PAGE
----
Saturday, March 29, 2008

Curiouser and Curiouser

The New York Times reported today on the ruling in Los Angeles which said Jerry Siegel's heirs "were entitled to claim a share of the United States copyright to the character" of Superman.

Now, it's possible that my knowledge of intellectual property is more defective than I think, but isn't the character of Superman a trademarked property, and individual Superman stories are copyrighted?

It seems to me that the judge has declared that Siegel retains copyright to the Superman materials in Action Comics #1, but is silent on the status of all later, copyrightable works, and also silent on the ownership of the Superman trademark. So this ruling, if I'm reading the reportage correctly, does not say that Siegel's heirs own anything other than the copyright on a single, seventy-year-old story. (More may come later, but that's what happened in this ruling.)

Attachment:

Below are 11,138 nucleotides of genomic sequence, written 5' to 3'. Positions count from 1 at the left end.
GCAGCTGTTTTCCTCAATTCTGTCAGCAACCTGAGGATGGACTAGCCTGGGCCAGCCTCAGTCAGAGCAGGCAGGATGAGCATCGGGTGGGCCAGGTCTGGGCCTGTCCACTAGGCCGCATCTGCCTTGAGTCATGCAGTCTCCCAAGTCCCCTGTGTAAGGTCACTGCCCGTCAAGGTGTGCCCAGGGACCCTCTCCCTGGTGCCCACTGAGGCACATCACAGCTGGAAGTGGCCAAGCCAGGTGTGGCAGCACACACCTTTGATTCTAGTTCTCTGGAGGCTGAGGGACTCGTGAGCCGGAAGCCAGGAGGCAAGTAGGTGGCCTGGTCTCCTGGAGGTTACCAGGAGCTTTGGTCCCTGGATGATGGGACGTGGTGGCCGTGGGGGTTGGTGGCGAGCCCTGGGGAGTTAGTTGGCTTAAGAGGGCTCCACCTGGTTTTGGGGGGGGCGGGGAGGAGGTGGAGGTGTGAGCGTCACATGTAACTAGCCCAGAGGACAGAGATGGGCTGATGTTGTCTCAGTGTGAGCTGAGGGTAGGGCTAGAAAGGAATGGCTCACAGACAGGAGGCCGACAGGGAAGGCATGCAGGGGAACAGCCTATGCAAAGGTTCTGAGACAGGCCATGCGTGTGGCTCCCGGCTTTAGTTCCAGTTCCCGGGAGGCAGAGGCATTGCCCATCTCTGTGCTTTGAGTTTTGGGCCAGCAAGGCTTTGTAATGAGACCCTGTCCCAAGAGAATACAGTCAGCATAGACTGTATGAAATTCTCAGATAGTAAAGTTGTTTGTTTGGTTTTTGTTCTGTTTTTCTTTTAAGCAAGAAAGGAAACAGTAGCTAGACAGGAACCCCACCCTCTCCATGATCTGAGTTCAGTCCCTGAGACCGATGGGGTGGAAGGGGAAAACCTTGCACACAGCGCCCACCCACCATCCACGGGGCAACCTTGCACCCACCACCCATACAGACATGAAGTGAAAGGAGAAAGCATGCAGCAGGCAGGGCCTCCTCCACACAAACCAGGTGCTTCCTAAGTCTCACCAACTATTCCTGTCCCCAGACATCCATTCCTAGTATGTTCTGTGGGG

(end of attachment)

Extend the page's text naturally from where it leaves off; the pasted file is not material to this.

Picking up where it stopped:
Balerion said...

This article at PubLaw discusses protections for graphical characters (there's also one discussing protections for fictional characters).

It cites plenty of cases where a specific character is found to be protected by copyright, and in particular mentions Superman as a character that courts have previously found is protected by copyright and not just by trademarks.

FS said...

Christopher Bird has a good write-up of What It All Means here.

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